While central Bamberg is justly noted for its old breweries and pub, the suburb of Wunderburg is almost as famous: it is the home of not one but two commercial breweries, each with its brewery tap and beer garden. Getting there is pretty easy – you can walk from the old town in less than half an hour, but given the heat we took the bus.
Keesmann has an old facade but appears more 1970s inside, with pale wood and sprinklings of antler – mind you, much of Germany still seems to be in love with the 1970s... The beer garden is more of a yard next to the distribution depot, but is fenced off and garlanded with boxes of geraniums.
I ignored the Herren Pils (Pils? In Bamberg?!) in favour of the excellent Sternla lager, like a bitter and faintly citrussy version of a Vienna lager. A brief experiment with the Weiss revealed it to be dull but quaffable – this turned into a recurring theme with Franconian Weissbiers.
Mahrs Bräu is just over the road. The building feels much older, though perhaps that's just the dark, dark wood and worn flagstones. The irregular garden has big chestnut trees for shade, and until mid-afternoon when table service starts, you must fetch your beer from the bar yourself – this is quite unusual for Germany, though we discovered later that it is typical for Franconian country Kellers.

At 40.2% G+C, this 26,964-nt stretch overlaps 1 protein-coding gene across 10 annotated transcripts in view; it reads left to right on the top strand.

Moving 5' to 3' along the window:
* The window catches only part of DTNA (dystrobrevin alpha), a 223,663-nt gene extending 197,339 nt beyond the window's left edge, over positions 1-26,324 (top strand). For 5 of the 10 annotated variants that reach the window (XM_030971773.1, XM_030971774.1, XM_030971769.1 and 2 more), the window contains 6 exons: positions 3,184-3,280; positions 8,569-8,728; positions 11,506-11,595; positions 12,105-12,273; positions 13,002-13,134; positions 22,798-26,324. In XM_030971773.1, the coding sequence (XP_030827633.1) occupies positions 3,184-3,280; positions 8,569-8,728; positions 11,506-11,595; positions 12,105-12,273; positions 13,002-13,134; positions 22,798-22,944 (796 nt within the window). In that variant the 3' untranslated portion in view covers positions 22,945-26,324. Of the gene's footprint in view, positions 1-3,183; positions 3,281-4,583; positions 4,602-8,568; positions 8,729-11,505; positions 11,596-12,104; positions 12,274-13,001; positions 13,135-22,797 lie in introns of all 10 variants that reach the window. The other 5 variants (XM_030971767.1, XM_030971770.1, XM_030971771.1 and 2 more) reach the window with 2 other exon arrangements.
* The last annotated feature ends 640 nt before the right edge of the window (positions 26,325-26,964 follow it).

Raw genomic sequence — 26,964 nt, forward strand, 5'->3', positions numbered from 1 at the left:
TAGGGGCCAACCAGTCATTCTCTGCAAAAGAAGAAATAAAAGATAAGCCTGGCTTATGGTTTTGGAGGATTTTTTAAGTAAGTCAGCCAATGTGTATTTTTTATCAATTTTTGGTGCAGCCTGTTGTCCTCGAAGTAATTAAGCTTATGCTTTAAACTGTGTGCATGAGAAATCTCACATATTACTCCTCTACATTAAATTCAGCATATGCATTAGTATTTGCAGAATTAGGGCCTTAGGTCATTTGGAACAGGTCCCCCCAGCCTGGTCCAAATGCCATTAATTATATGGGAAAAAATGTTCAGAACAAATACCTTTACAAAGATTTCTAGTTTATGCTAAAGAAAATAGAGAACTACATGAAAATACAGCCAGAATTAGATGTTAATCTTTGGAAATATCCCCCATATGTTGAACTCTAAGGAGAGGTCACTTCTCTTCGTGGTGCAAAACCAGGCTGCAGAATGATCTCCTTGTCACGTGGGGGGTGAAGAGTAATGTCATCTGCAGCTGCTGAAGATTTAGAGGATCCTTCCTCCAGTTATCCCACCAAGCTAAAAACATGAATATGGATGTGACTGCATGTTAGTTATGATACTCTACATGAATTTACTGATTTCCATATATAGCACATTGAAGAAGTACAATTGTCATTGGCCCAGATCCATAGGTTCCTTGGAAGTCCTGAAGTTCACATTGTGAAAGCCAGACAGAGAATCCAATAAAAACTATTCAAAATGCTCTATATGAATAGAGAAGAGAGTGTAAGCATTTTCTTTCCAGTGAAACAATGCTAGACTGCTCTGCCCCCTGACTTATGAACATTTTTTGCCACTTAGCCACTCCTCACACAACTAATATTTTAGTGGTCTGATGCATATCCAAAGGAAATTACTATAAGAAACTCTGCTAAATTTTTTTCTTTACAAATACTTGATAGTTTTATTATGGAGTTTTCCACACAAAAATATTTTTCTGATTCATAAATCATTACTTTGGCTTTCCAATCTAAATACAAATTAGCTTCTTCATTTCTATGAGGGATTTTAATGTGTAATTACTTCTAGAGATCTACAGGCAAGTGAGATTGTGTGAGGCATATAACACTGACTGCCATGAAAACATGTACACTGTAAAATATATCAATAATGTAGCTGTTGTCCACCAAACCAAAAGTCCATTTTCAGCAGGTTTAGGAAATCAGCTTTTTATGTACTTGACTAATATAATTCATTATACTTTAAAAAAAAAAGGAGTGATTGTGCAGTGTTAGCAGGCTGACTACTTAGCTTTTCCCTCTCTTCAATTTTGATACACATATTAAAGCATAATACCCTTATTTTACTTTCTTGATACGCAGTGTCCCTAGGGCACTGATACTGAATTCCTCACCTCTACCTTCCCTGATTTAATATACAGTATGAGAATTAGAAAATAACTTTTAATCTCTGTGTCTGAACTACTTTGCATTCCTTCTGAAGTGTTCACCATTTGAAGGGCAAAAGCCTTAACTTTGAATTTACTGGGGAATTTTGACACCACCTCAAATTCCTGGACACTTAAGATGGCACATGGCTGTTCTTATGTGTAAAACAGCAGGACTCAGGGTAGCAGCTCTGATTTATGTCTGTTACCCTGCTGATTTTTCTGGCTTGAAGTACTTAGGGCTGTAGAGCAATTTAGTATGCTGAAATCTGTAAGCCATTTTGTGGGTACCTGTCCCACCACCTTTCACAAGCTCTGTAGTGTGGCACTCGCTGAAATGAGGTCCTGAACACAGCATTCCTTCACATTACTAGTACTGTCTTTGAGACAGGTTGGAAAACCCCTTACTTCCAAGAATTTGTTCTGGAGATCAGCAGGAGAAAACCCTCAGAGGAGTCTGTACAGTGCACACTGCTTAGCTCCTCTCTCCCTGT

Four beers were on tap, the best being the gorgeous Ungespundet Kellerbier, or "Oo". A hazy orange-brown, it is dry, bitter and a bit spicy, with earthy and floral notes. Very much how I imagine a bitter ale might taste if it were made as a lager, in fact.
After a good lunch, it was back on a bus and up the hill to Greifenklau for a dry and lightly spicy Helles in its shady and spacious beer garden, with its great view. I was interested to notice Greifenklau has just begun brewing its own Pils too – this is not a traditional local style, but is increasingly common now.
Back down the hill and walking through the old town, we were passing Bamberg's youngest brewpub Ambräusianum, so decided to take a break from the heat, although this proved challenging as there was a distinct shortage of umbrellas! It was the only one to offer a tasting flight of beers; sadly they were the typical uninspiring range I now expect from a German brewpub – a Hell, a Dunkel, a Weizen and a seasonal. The latter, a pale Dinkelbier (spelt beer) was at least refreshingly tangy and dry, and the best of a rather dull bunch.
Thankfully, we were able to end the day on a higher note, with a malty, nutty and smoky Rauchbier Märzen in the courtyard at Brauerei Spezial, back across the river and not far from our lodgings.